When people start a new medication, it is important to be aware of how the medication is classified, its side effects, and signs which may indicate the medication is being misused. The following article will review the medication Methadose, including its side effects and signs to watch for if someone begins to develop a Methadose addiction.
Methadose is a pain-relieving prescription medication that can also be taken to reduce withdrawal symptoms in patients who are addicted to opioid narcotics, like heroin. This medication is beneficial for people with opioid misuse disorder because it helps them without producing the high associated with other opioids. Methadose itself is an opioid analgesic, which is often part of a more thorough substance use disorder detoxification and maintenance program.
Just like any medication, Methadose is associated with some side effects. Common side effects of Methadose are missed menstrual periods in female patients, anxiety, constipation, decreased interest in sexual intercourse, irritability, restlessness, weight changes, nausea, constipation, vomiting, and dizziness. These common Methadose side effects should dissipate as the body adjusts to the medication. If they do not go away, let your doctor or pharmacist know.
You should notify your doctor immediately if you notice serious Methadose side effects, such as black stools, bleeding gums, blood or urine in stool, blurred vision, changes in skin color, chest discomfort or pain, convulsions, difficulty breathing, wheezing, difficulty swallowing, dizziness, extreme fatigue, fainting, fast or irregular heartbeat, hives, muscle pain or cramps, unusual bleeding or bruising, swelling of the face, and pinpoint red spots on the skin.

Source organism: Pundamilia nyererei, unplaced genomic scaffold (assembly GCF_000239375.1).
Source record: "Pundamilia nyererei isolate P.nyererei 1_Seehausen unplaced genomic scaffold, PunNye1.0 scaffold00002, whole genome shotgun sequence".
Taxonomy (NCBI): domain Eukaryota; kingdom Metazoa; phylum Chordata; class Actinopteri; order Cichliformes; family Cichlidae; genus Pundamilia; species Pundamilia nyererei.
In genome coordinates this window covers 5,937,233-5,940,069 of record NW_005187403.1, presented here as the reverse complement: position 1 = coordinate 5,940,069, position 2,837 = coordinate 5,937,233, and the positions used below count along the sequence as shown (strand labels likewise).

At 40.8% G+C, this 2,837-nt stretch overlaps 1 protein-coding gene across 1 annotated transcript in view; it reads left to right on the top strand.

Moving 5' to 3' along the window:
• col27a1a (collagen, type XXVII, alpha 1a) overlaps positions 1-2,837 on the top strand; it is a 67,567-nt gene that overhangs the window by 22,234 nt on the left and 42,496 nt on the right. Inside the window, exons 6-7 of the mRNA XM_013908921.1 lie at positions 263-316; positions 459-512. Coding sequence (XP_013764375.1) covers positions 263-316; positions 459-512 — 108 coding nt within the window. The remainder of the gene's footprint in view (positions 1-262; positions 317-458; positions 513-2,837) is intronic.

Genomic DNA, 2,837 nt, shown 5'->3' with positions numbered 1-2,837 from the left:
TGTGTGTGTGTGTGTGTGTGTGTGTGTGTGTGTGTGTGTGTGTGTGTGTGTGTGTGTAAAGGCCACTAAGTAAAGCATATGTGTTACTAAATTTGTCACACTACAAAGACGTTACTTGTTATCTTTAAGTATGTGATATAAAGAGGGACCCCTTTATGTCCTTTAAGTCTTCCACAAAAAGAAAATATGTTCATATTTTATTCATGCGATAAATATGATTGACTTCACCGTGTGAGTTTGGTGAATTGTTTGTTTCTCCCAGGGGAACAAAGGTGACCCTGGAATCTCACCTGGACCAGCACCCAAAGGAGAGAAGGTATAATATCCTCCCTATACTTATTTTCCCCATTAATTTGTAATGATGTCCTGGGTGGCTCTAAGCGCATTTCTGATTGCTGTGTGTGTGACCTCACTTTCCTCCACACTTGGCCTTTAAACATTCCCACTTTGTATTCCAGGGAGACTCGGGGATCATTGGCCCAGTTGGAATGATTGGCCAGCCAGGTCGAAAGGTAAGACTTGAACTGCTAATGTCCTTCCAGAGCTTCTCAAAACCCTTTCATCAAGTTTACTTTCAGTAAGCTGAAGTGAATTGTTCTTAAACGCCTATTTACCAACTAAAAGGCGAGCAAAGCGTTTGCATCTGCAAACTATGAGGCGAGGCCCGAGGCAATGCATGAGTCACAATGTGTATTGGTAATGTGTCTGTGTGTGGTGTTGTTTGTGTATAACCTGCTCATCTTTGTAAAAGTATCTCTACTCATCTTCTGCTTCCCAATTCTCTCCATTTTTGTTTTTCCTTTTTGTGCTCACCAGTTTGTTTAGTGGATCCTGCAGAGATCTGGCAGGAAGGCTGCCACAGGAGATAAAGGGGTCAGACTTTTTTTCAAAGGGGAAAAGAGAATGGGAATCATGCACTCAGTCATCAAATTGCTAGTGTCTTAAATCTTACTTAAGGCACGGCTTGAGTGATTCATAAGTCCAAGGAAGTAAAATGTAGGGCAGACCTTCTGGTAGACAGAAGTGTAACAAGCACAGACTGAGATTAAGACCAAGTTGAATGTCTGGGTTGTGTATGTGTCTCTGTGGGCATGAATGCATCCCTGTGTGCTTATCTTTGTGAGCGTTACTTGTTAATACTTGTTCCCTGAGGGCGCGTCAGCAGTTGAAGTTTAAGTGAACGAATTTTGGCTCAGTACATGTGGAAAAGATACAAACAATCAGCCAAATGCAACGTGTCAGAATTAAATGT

Methadose patients who take the medication as directed by their doctor may still develop a psychological or physical reliance on the drug. If you begin to think someone in your life is misusing Methadose, seek help today. Signs of Methadose addiction include becoming obsessed with finding and taking Methadose, losing interest in activities you once enjoyed, exhibiting a poor performance at work or school, and acting irregularly at home.
Methadose patients who have been taking the medication over an extended period of time may notice long-term effects. One major long-term effect of Methadose is physical tolerance. Because Methadose is an opioid, it builds a physical tolerance in patients rather quickly. This physical tolerance can then predispose Methadose patients to addiction. Other physical long-term effects of extended Methadose treatments are damages to the nerves, liver, and brain.
If you or someone you love is struggling with Methadose addiction or another form of substance use disorder, do not delay in getting the professional help you need. The Recovery Village offers patients many treatment programs and resources to help them live a happier, substance-free life.
The Recovery Village aims to improve the quality of life for people struggling with substance use or mental health disorder with fact-based content about the nature of behavioral health conditions, treatment options and their related outcomes. We publish material that is researched, cited, edited and reviewed by licensed medical professionals. The information we provide is not intended to be a substitute for professional medical advice, diagnosis or treatment. It should not be used in place of the advice of your physician or other qualified healthcare providers.